TOP 5 THREATS          


​​1. SITING IN A RESIDENTIAL AREA  (The "Disappeared")

In its application to the Federal Energy Regulatory Commission (FERC),

Dominion grossly misrepresented local demographics, implying that its gas

refinery, liquefaction, and export facility - like other proposed LNG export sites

in the U.S. - is located in a remote area.  DCP’s application described nearby 

“major population” centers as totaling 4,906 people (1),  when in fact the

described  area  holds 44,638 people (2).  Dominion never even mentions Lusby,

where the facility is located and which holds the single largest population in 

Calvert County:  20,483 (3)  –  nearly one-quarter of the County.  Somehow, Dominion "disappeared" 39,732 people.  


DCP also ignores industry siting standards.  The Society of International Gas
Tanker and Terminal Operators (SIGTTO), to which DCP belongs, states:  (a) “LNG ports must be located where LNG vapors from a spill or release cannot affect civilians”, and (b)  “There is no acceptable probability for a catastrophic LNG release.” (4)  Yet the facility is located just across the street from its neighbors.  


SIGTTO’s standards also refer to a U.S. Department of Energy “Hazard Zone” of 2.2 miles, the minimum distance an LNG port should be located from civilians (5). There are 5,804 people living within Cove Point’s 2.2 mile “Hazard Zone” when measured from the onshore facility (6)​.  And the offshore pier is located only 1 mile from land; the entire Cove Point Beach community lies within that 2.2 mile Hazard Zone.  Should an accident at the pier result in a vapor cloud, Cove Point Beach is particularly at risk because vapor moves rapidly over water and is very difficult to control.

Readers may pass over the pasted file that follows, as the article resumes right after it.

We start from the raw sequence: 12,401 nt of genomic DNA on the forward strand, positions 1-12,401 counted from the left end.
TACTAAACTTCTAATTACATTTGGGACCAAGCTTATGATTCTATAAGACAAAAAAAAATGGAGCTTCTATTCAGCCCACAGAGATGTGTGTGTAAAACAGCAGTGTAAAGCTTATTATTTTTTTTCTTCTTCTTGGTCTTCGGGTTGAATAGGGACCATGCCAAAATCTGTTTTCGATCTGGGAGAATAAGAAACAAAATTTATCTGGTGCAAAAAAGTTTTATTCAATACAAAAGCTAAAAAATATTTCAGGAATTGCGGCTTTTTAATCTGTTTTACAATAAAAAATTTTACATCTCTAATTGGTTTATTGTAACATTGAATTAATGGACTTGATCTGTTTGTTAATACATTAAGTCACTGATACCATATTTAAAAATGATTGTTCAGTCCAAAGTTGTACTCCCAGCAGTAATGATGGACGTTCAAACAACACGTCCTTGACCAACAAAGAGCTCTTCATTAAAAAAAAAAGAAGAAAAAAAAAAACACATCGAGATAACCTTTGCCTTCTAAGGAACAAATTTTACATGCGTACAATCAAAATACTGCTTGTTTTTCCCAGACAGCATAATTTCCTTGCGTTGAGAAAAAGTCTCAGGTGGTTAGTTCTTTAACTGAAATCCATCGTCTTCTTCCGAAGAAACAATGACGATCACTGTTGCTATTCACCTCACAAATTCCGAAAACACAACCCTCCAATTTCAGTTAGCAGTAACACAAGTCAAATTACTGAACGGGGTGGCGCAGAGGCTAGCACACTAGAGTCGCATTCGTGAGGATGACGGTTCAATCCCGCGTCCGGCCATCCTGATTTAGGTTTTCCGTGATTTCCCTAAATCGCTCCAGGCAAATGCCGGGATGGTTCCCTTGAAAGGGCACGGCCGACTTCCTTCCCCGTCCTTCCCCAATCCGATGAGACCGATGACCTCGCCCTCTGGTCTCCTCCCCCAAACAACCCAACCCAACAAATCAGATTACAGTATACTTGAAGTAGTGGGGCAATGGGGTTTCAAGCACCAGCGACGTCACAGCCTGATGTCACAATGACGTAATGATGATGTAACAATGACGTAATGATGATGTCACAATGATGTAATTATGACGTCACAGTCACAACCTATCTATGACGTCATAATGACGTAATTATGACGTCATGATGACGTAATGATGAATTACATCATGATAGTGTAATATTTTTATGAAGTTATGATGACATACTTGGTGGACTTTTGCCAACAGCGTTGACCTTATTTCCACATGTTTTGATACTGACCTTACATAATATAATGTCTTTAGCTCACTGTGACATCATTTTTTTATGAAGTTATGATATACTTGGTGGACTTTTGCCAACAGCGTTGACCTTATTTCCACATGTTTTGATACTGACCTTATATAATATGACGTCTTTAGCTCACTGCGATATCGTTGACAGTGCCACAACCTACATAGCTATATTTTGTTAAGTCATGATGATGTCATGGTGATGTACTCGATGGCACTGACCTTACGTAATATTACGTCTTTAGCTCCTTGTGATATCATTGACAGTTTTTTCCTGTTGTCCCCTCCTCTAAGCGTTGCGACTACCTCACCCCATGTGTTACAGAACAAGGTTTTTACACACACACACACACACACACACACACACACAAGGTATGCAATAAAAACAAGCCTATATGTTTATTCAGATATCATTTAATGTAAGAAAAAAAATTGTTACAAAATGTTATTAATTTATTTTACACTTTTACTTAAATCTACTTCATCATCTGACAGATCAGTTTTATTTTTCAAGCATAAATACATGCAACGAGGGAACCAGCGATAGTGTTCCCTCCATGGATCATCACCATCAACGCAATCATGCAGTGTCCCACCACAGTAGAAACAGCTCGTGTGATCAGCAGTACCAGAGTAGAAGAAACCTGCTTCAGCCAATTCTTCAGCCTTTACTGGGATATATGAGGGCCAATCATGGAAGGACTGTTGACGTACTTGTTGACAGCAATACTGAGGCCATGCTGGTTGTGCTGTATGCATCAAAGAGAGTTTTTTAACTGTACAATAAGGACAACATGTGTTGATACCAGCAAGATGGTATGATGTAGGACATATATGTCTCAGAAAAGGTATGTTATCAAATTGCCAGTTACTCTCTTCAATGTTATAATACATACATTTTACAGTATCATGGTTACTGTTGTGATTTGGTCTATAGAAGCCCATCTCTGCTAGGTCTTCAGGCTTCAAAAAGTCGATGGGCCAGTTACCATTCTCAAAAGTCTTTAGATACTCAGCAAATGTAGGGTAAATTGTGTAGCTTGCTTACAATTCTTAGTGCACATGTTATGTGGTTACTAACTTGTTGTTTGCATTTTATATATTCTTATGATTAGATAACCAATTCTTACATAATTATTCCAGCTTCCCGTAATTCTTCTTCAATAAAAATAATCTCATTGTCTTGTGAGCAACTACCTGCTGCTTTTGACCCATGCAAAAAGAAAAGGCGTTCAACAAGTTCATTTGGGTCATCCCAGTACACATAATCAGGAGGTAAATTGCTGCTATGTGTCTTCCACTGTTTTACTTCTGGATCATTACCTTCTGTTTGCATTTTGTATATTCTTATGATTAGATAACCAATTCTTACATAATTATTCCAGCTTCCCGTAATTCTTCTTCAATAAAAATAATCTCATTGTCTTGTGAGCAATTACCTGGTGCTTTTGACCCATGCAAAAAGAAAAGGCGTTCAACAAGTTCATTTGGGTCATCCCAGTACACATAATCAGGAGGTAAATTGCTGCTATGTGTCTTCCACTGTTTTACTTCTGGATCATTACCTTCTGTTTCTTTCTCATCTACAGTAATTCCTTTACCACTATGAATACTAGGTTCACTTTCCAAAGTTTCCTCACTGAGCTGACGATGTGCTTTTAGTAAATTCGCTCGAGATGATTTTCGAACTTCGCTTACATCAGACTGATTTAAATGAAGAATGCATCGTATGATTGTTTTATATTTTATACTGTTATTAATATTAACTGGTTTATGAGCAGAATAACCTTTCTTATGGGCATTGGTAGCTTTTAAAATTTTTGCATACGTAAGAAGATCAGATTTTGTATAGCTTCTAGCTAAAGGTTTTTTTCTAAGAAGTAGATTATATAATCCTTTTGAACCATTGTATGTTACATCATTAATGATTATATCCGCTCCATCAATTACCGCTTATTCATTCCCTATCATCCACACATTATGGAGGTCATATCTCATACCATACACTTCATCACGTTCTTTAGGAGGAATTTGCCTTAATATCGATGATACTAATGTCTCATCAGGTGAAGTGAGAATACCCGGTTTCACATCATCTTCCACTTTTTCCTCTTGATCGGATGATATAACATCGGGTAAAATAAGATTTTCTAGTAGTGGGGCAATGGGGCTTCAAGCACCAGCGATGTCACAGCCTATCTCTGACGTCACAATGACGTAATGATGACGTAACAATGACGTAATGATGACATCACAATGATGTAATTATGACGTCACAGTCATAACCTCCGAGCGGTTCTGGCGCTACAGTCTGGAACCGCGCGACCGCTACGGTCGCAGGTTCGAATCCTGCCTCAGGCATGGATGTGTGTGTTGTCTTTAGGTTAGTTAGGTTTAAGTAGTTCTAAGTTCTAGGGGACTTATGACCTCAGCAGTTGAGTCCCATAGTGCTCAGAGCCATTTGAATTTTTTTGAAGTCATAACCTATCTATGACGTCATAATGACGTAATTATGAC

2. VOLATILITY


DCP’s risk of escalating and catastrophic accidents increases due to its tight 

footprint, limited by prior legal agreement.  In that space it now plans to build its 

130 MW power plant, gas refinery, and liquefaction facility.  On-site storage

capacity will allow 410,000 gallons of propane (7), 14.6 billion ft.3 of LNG (8), 

and other toxic, carcinogenic, and potentially explosive chemicals including

ethane, acid-gases, and benzene.  (In comparison, New York State recently

adopted new regulations (9)  that recommend maximum storage of LNG at 5.78

million cubic ft.  DCP’s tanks will hold up to 2,525 times that amount.)